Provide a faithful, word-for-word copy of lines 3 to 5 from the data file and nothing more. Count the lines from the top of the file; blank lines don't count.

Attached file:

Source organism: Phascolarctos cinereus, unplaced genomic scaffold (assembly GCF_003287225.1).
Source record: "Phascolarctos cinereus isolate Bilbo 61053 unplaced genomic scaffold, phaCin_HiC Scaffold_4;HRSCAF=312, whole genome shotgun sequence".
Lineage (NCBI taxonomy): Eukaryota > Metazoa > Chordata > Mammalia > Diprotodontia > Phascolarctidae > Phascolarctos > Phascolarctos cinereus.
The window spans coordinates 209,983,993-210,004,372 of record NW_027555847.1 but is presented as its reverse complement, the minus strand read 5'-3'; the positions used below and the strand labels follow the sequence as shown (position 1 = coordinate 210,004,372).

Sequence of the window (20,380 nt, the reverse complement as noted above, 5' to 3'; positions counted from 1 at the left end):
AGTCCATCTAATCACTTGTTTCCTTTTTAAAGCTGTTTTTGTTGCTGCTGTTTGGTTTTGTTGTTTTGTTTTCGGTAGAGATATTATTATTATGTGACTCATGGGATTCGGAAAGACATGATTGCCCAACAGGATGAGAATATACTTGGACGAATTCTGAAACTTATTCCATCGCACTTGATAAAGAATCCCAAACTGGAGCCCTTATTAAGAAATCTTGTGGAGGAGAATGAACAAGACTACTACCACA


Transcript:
Lineage (NCBI taxonomy): Eukaryota > Metazoa > Chordata > Mammalia > Diprotodontia > Phascolarctidae > Phascolarctos > Phascolarctos cinereus.
The window spans coordinates 209,983,993-210,004,372 of record NW_027555847.1 but is presented as its reverse complement, the minus strand read 5'-3'; the positions used below and the strand labels follow the sequence as shown (position 1 = coordinate 210,004,372).

Sequence of the window (20,380 nt, the reverse complement as noted above, 5' to 3'; positions counted from 1 at the left end):